Let's see, the economy is in shambles, the banks are collapsing, the border is being overrun, earthquakes and other natural disasters are hitting regularly and we are on the brink of World War 3 with a nuclear super power.
What else could go wrong?
Well, now the e-bikes are bursting into flames all over the place.
The electric-bike craze, which took off during Covid-19 lockdowns, now has a dark side: uncontrollable and deadly fires from the lithium-ion batteries that power them. The number of blazes is rising rapidly, triggering warnings from fire officials.
The fires appear to be concentrated in New York City, where the number of blazes more than doubled last year to 216, according to the New York City Fire Department. Fires from e-bikes and other so-called micromobility devices such as electric scooters have injured 40 people and killed two this year, the fire department said.
"These are incredibly dangerous devices if they are unregulated or used improperly," New York Fire Commissioner Laura Kavanagh said at a press conference in late February.
Yeah, those fun bikes and scooters that tourists rent to zoom around the city? They're really fun. And also they now appear to be total death traps.
The U.S. imported about 1.1 million e-bikes in 2022, up from 880,000 in 2021 and 450,000 the previous year, according to estimates by the Light Electric Vehicle Association, or LEVA, an industry trade group. Consumers, pummeled by high gasoline prices, are also flocking to electric scooters.
Many e-bike fires start when people charge them overnight, allowing them to overheat. Left in hallways or near doors, the malfunctioning batteries cause fast-moving fires that can trap people inside their homes in minutes. Secondhand batteries or those that have been modified are particularly vulnerable. The chemical fires, which release harmful gases, burn so hot and so quickly they are extremely difficult to put out.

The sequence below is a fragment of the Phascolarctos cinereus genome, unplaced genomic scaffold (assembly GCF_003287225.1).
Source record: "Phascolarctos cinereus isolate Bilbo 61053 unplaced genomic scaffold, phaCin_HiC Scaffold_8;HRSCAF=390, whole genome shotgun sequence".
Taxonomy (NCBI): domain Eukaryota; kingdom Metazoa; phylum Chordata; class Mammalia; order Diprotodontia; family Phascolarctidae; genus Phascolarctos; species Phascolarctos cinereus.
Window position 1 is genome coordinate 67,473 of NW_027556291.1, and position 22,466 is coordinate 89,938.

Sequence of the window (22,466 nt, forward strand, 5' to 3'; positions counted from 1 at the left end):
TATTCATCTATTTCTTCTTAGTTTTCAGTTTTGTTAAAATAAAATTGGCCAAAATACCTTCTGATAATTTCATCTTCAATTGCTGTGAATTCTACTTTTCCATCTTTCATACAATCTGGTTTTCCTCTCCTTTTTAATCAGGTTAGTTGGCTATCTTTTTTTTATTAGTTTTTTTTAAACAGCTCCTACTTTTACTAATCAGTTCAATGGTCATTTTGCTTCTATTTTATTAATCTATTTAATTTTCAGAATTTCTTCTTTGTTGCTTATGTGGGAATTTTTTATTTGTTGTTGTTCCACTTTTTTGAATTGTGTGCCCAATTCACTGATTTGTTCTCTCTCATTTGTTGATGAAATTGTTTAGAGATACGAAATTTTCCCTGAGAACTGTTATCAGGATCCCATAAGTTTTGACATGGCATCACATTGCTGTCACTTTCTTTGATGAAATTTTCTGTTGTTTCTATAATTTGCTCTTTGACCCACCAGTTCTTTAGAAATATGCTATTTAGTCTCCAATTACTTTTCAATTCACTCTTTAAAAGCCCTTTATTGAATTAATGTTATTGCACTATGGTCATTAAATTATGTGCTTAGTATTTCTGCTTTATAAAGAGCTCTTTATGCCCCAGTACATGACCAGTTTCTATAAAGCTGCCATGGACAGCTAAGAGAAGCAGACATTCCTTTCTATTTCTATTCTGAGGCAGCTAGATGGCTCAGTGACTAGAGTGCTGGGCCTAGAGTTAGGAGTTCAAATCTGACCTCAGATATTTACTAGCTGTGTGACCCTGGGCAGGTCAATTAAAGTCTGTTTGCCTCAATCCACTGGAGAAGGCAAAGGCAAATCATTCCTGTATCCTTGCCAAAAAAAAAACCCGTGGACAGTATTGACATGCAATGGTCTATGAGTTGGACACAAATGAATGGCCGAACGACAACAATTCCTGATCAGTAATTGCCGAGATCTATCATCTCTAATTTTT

Last April, Mauricio Orozco plugged in an e-bike with a refurbished battery at his bike shop in Cutler Bay, Fla. After 1½ hours, it burst into flames, torching the shop. The blaze moved so rapidly that it disabled his security cameras within 20 seconds, Mr. Orozco said. No one was injured. In a survey by the bike-shop industry group, 10% of store owners say they experienced a fire or other battery-overheating incident.
That's an insane fire hazard. And it's true, there's essentially no regulation on these e-bikes and scooters. Big companies just dump them in cities and rake in the cash from rentals.
That lithium battery is a dangerous thing. Electric vehicles aren't necessarily the world savers people think they are.
Scientists in the U.S. and elsewhere are developing cutting-edge batteries they say are resistant to fires, but the technology remains largely experimental when it comes to the large batteries required for EVs.
The fires have a range of causes, including faulty construction, subpar materials and damage caused by sudden impacts. A common cause comes from cracks that form between the two electrodes of the battery, the cathode and anode, which make it short-circuit and rapidly heat up, a dangerous chain reaction known as thermal runaway.